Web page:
In a great example of the power of perseverance, thePatent Reform Bill -2011 version isfinally moving to the floor of the Senate. Since patent reform is finally upon us, we have presented below, an annotated version of the outline of the bill.
First inventor to file – The proposed bill moves the US from being the only inventor centric, first to invent, patent system to being a first to file system, like the rest of the international community. By allowing filing by entities other than the inventor, the proposed bill places the US in the same camp as the rest of the world. While I have not met an in-house counsel who likes the first to invent system (and for good reasons), the proposed bill presents some problems for small entities and universities. By doing away with the one year grace period except for disclosures by or originating from the inventor(s), the proposed bill creates a field of landmines for small entities and universities. The proposed bill provides an opportunity for the top salesperson (usually the president) of a startup or small entity, to act in such a way as to preclude filing a patent. A more balanced solution to the problems created by first to invent, so that large entities are not disadvantaged and small entities are still allowed leeway, is still needed.
Damages – The proposed bill prescribes procedures for the damages part of an infringement case. The courts, not waiting for the legislative branch, have provided decisions that ensure most of the provisions of the bill. The portion of the bill regarding damages may disappear as part of the manager’s amendment introduced on March 1, 2011.
The proposed bill also defines willful infringement, and should be compared to the In re Seagate CAFC decision. Although the present statute does not define willful infringement, the proposed bill appears to codify In re Seagate.
Post-grant review – two avenues for post-grant review are proposed in the present bill, an Opposition- like post-grant review filed within nine months of when the patent issued, and an inter-parties review similar to re-examination available after the nine month period .
Opposition procedures are available in most other countries. The procedure for conducting the opposition-like review is left to the USPTO Director. There are two concerns regarding the opposition- like post-grant review. One is that it adds one more procedure to an already stressed USPTO Board of Patent Appeals, at a time when the USPTO needs more resources in order to expedite the examination of applications. Another concern related to small entities, is the possible expense of the opposition-like procedure if it is conducted in a manner similar to interferences and trademark oppositions. Both interferences and trademark oppositions include discovery and are deemed to be too expensive for small entities (in the range of the cost of 8 to 15 patent applications).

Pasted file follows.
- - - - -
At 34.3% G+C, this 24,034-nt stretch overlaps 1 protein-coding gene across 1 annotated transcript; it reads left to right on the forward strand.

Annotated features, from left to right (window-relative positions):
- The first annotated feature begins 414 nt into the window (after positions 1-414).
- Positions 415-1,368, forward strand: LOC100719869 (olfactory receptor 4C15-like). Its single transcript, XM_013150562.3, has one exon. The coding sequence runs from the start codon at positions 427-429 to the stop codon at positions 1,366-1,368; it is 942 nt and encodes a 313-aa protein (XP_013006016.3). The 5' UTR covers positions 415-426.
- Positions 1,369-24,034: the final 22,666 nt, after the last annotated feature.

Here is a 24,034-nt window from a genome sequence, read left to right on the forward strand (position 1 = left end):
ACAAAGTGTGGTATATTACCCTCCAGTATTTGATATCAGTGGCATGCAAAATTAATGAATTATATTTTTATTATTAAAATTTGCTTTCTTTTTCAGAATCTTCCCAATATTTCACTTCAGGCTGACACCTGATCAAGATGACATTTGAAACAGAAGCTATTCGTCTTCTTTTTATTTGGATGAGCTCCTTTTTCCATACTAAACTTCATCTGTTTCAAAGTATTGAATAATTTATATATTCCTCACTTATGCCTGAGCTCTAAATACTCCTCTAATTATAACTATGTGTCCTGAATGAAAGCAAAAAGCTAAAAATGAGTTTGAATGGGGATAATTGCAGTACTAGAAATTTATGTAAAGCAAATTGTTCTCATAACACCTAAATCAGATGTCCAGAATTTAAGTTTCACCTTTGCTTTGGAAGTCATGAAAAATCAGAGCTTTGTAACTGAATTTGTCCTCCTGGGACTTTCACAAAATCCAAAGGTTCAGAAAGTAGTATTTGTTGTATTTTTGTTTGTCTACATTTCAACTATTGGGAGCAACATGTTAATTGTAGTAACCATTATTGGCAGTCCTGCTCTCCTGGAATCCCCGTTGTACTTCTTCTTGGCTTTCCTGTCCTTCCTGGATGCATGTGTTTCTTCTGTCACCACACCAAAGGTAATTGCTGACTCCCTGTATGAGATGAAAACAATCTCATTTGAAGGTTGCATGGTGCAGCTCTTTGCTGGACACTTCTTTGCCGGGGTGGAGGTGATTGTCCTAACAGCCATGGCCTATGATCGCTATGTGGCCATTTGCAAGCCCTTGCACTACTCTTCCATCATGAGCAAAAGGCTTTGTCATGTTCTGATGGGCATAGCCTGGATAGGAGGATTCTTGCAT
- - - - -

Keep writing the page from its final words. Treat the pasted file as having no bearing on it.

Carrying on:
The second avenue for post-grant review is a procedure similar to inter-parties re-examination, but limited to anticipation and obviousness.
Fee setting authority – like the previous versions, the present proposed bill provides fee setting authority to the USPTO. This is a welcome change, placing the USPTO closer to being able to control its budget. Now, if it were possible to ensure that the USPTO is not treated as a cash cow, that would be another welcome change. That welcome change is part of the manager’s amendment introduced on March 1, 2011.
Pre-Issuance Third Party Submission – the proposed bill allows third parties to submit printed publications to be considered during the examination of a patent application, along with a description of the relevance of the document.
Venue – the proposed bill includes a statement of transfer of a suit to a different District Court based on the convenience of the parties and interest of justice. In a number of recent decisions, the CAFC has provided the necessary precedent for determining whether a transfer of venue request should be granted. The portion of the bill regarding venue may disappear as part of the manager’s amendment introduced on March 1, 2011.
False Marking – the proposed bill restricts false marking suits to suits filed by the US government and by parties harmed by the false marking. In response to the present epidemic of qui tam false marking suits, the proposed bill aims at ending the epidemic.
Tax Strategies excluded – in the proposed bill, strategies for reducing, avoiding or deferred tax liability are considered as “known prior art” and are not patentable.
Best mode – in the proposed bill, the best mode requirement cannot be used for invalidating a patent. This proposal basically emasculates the best mode requirement.
Sen. Leahy should be commended for his dedication to patent reform. Since the proposed bill is basically similar to the previously proposed bill, the concerns remain the same; however, in the present economic climate, given the connection between patents and the establishment of new ventures, the presently proposed bill should be looked at taking into consideration its effect on small entities and start-ups.